Opposition terms budget unconstitutional without NFC award


June 20 - 26, 2005




Sindh's Senior Minister for Finance and Cooperation Syed Sardar Ahmed on June 10 presented a Rs. 143 billion provincial budget amid thumping desks and the opposition's strong protest who regarded it unconstitutional in the absence of National Finance Commission (NFC) award.

Ahmed, giving broader break of the budget, proposed revenue expenditure of Rs.118.93 billion, which would be a 12.5 percent increase over current year. These expenditures are against receipts of Rs.112.95 billion that also include Rs.52 billion federal transfers from divisible pool. The budget entailed an 8.99 billion deficit but the development expenditures which are conventionally called Annual Development Plan (ADP) stood at Rs.28.75 billion and thus implied record deficit as funding of ADP has not been clearly defined in the budget statistics.

This deficit distressed more to the inhabitants of the province as the Punjab province had presented a surplus budget of Rs.224 billion showing an increase of over 24 percent compared to outgoing fiscal and offered an over Rs.43 billion surplus.

Salient features suggest that the share of district governments is estimated at Rs.37.16 billion in the year 2005-06 in accordance with their share in net provincial divisible pool as determined by provincial finance commission. In addition, an amount of Rs. 11 billion will be provided to local governments in lieu of octroi Zila tax grants. The overall transfers to local government will be Rs. 50 billion against revised estimates of 46.86 billion, depicting an increase of 3.85 billion.

While typically allocating money for conventional heads of road sector, special projects, irrigation and power, education, mines and mineral, health, and special development sectors, no effective strategy was announced to generate employment for the provincial youth.

The highest priority is assigned to road sector with an allocation of Rs.3.5 billion, which is 20.35 percent of the total allocation. With these funds Works and Services Department would construct 155 kilometers of new road while 175 kilometers of existing road will be revamped.

For special projects, an amount of Rs.1.43 billion has been allocated. Under this, schemes included are: drinking water supply scheme in Thar, being executed by Army, Gorakh Hill Station development project and improvement of Dhamal Court at the Shrine of Hazrat Lal Shahbaz Qalandar.

For irrigation and power sector, Rs.1.1 billion have been earmarked. Out of this Rs.0.57 billion have been proposed for ongoing schemes, including an allocation of Rs.100 million for assuring water supply to Karachi. Besides, Rs.198.93 million have been proposed for new schemes of water sector and village electrification programme.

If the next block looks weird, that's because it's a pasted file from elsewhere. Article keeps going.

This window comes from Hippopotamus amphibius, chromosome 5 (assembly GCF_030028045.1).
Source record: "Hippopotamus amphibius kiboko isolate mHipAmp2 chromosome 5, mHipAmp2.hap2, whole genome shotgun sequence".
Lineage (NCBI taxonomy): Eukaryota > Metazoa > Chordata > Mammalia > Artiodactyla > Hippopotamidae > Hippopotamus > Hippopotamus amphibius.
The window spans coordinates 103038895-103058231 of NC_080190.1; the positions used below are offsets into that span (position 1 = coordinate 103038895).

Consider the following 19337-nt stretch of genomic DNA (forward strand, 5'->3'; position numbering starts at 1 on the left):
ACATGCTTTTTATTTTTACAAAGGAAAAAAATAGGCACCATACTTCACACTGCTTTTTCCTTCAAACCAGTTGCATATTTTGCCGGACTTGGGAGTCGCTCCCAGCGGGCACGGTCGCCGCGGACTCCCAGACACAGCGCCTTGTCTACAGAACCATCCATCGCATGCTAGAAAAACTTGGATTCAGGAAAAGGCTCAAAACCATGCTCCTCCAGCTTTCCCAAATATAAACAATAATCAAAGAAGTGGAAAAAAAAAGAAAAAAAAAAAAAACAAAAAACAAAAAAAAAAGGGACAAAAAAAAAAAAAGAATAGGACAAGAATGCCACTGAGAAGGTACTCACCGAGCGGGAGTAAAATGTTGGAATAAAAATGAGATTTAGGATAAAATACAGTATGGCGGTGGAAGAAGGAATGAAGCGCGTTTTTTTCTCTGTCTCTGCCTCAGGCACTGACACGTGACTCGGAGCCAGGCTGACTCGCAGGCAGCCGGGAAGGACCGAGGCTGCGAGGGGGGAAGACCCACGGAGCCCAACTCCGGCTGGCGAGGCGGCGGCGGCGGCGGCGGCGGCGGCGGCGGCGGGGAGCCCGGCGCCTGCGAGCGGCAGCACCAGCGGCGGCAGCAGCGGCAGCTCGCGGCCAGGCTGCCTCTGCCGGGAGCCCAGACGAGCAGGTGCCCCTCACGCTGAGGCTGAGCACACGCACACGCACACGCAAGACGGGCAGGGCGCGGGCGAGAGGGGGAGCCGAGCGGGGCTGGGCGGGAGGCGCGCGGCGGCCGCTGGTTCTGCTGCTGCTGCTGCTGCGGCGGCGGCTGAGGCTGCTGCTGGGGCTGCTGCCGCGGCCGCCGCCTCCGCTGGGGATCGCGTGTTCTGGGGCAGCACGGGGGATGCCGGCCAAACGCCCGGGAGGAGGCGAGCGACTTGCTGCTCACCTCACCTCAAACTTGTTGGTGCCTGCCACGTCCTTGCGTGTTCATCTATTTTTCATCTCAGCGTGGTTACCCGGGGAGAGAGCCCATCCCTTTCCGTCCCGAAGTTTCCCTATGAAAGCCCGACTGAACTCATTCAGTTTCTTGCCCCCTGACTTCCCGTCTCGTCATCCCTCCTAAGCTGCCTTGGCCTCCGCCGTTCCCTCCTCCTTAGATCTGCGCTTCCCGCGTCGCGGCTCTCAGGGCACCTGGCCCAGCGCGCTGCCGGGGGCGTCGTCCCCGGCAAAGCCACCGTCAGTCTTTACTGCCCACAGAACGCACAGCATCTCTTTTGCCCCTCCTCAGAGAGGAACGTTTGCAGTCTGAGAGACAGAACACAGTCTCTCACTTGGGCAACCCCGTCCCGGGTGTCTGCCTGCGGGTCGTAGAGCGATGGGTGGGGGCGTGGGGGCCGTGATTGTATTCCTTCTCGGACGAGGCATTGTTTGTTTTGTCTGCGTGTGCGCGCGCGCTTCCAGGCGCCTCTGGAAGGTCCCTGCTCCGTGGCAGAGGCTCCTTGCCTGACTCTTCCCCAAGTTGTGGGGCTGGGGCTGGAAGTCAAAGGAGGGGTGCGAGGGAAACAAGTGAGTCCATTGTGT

For Education sector, an amount of Rs.1 billion has been allocated i.e. 51.5 percent more than current year's allocation of Rs.0.66 billion. An amount of Rs.0.60 billion will also be available as foreign project assistance. District governments will also allocate amount through their share of development allocation. This sector will also receive funds on the recommendations of provincial parliamentarians.



After the discovery of coal in Thar, mines and mineral sector has received budget priority so that the valuable coal reserves could be utilized for power generation. In the next financial year, an amount of Rs.0.99 billion, which is 55.6 percent higher than the current year, has been allocated to this sector. The major schemes include road from Islamkot to Nagar Parkar, from Badin to Mithi and airport road.

Health sector has been provided an amount of Rs.79 billion in the next year's development programme. That is 32.5 percent higher over the outgoing year. The Sindh government has also proposed to provide medical care to its employees through health insurance.

Under special development package, the provincial government has kept an amount of Rs.4 billion. Rs.2 billion would go to Karachi, whereas Hyderabad and Rural packages would get Rs.1 billion each.

The provincial government has also followed the federal budget in accordance with the recommendations of Pay and Pension Committee and has proposed to provide relief in pay and pension to the provincial government employees. Provincial and district governments will spend Rs.12 billion on increase on this account.

The province enjoys no arrangement for the general public against major hazards like ill health, disability, old age, involuntary unemployment and sudden death. Besides Zakat and Baitul Mal, the exiting social security system is restricted to groups like government servant, armed forces and industrial labour only.

Nevertheless, the provincial finance minister made an announcement of Rs.3 billion for the next fiscal year to create a fund for the most vulnerable and disadvantaged segment of society. A board comprising members from public and private sector will manage the fund and the target group would be distressed persons including senior citizens, abandoned families and indigents.


However, the resources allocated for the purpose are scanty. State Bank of Pakistan, in its one of the recent reports, had warned of the increasing unemployment and poverty in the province.

The province-wise data shows that improvement, if it has really come, in the employment rate was not across the board. Unemployment rates increased in Sindh and Balochistan and it rose in Sindh because of higher growth of labour force.